Iranian classical instruments are generally brighther and crisper in tone than many of those used by neighboring cultures. However, the voices are very deep and rich, although highly animated. The main percussion instruments are the zarb (also called tombak) and daf (in that order), and both tend to add a surprisingly subtle sonority to a performance. There are also solo percussion recordings, but I do not explore those.

I try to buy all of the traditionally-oriented Iranian classical recordings I find, as well as a few of the more innovative ones. If there are any excellent CD recordings not mentioned in this list, please let me know.

No consistent spelling is attempted; comments will follow the discs to which they apply. In all cases, the quality of the recorded sound is first-rate (although the Caltex CDs do not have the overall production quality of the others).

Iran: Masters of Traditional Music, Volume 1
Dariush Tala'i (tar & setar), Mohammad Musavi (ney), Majid Kiani (santur)
Ocora (Radio France) C 560024
This disc is made up of individual solo renditions by the three performers (Mohammad Musavi is accompanied by Jamshid Mohebbi (zarb)), and makes a fine introduction to Iranian classical music. The modes are: Avaz Bayat-e Esfahan (Tala'i), Dastgah Chahargah (Tala'i), Dastgah Homayun (Musavi), Avaz Bayat-e Kord (Kiani). This is the best place to start for an introduction to Iranian classical instruments.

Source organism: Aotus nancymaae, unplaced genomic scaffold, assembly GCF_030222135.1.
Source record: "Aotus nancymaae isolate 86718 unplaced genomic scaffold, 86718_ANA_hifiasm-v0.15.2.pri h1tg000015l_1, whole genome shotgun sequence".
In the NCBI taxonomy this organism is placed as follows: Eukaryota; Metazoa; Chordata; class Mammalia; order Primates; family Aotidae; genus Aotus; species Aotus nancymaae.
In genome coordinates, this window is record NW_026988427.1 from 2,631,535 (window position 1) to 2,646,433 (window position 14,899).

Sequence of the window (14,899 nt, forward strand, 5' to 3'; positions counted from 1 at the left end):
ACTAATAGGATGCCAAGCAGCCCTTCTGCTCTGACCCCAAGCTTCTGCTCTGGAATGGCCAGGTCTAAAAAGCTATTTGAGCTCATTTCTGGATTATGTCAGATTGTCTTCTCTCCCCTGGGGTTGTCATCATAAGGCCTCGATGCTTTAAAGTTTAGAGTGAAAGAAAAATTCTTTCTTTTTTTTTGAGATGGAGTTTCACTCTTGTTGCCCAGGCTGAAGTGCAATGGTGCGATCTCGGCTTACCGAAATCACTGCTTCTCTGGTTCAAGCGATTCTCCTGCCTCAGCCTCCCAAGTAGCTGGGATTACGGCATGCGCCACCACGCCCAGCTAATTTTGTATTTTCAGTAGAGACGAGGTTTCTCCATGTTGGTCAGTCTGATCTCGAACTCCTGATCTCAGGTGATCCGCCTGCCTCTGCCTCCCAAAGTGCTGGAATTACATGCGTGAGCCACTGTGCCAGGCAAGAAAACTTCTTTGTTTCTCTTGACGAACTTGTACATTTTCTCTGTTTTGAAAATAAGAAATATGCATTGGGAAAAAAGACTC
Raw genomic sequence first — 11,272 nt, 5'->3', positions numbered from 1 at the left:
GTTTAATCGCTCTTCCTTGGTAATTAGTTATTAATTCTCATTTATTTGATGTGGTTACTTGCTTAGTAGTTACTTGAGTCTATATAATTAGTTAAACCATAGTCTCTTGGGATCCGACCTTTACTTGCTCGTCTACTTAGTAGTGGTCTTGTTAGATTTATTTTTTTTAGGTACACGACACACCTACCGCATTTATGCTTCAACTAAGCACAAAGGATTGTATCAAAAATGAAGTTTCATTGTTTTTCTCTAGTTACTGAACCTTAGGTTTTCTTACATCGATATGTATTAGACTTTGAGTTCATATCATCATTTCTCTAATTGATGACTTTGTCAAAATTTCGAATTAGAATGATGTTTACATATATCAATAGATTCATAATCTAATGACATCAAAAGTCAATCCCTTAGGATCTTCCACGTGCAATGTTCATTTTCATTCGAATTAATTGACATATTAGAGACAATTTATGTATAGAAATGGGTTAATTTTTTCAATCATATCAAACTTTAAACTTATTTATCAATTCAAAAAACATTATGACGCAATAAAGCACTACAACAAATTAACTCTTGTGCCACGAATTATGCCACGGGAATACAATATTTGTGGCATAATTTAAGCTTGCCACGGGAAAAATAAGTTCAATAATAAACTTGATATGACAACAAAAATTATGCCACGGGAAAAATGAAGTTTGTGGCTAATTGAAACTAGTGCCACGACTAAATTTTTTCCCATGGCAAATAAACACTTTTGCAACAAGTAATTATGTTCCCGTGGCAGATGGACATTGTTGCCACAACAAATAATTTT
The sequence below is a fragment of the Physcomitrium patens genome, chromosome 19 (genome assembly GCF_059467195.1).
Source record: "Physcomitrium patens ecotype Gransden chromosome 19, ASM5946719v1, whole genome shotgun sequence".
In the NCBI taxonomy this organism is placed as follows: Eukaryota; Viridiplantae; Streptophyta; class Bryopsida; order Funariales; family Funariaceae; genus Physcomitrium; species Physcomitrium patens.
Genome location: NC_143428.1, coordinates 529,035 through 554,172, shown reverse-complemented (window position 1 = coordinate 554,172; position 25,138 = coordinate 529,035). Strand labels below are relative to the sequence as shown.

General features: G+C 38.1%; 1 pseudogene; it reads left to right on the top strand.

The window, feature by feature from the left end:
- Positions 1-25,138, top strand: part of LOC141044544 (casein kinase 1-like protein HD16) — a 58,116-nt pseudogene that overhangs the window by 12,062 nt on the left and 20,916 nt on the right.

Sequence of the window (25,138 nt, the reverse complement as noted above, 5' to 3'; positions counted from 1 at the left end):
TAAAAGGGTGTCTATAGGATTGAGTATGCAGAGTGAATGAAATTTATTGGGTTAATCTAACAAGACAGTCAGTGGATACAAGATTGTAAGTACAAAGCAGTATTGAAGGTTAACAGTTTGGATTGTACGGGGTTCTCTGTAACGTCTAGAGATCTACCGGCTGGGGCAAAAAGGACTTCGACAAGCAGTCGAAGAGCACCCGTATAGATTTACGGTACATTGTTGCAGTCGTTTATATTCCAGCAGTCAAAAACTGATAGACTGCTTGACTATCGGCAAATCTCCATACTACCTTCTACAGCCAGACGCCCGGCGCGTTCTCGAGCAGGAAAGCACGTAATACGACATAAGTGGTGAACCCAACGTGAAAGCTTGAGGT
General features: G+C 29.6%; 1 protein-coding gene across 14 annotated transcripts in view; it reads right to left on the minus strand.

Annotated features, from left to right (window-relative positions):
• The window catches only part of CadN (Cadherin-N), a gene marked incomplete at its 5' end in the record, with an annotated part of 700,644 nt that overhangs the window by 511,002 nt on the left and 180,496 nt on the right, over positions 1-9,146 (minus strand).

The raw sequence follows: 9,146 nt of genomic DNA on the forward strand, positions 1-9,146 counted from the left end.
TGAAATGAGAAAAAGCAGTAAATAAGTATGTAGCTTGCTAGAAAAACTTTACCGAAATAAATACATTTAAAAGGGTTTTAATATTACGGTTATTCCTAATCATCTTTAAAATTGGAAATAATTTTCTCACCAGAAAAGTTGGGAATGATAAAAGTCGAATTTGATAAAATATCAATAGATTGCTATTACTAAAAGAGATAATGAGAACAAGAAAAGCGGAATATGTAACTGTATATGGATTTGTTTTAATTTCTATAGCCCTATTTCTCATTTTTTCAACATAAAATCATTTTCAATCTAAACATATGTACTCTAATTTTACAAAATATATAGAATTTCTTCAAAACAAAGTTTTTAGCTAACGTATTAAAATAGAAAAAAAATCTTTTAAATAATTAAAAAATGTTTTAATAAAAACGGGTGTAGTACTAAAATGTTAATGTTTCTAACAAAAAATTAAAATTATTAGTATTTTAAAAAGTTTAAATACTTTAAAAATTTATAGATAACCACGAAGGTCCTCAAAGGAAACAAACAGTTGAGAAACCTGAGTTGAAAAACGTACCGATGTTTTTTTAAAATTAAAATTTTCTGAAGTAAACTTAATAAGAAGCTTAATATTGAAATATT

A brief digression on other "starter" CDs....

The most commonly available disc of "Persian Classical Music" (as it's sometimes called) is a re-issue of an older recording by Nonesuch Explorer. This disc consists of relatively short dastgah performances by an ensemble of famous instrumental musicians.

There is also an introductory survey on the Smithsonian label, with examples (by numerous different artists, vocal and instrumental, in solo or duo performances) of most of the dastgah-s. In that case, each performance is rather short and so it is hard to gain a conception of the full suite, but the liner notes are especially clear.

There is also a recording of four songs (by two vocalists, variously accompanied) on the JVC World Sounds label. Also a relatively brief ensemble performance on Ocora is available. Finally, there are two discs of Iranian music on the World Music Library label, featuring a variety of performers in relatively brief solo/duo performances.

Now, on to the more extended performances....

Iran: Masters of Traditional Music, Volume 2
Mohammad Karimi (voice), Mohammad Musavi (ney), Jamshid Mohebbi (zarb)
Ocora (Radio France) C 560025
Most of this disc consists of a duet between Karimi & Musavi in Dastgah Nava, followed by two shorter suites in different modes (Dashti & Segah) by Musavi (accompanied by Mohebbi). The late Mohammad Karimi was previously one of the most influential teachers in Iran. This is one of my favorite recordings of any genre, with an almost unparalleled luminosity. Even after knowing every note, I find myself listening to it again and again.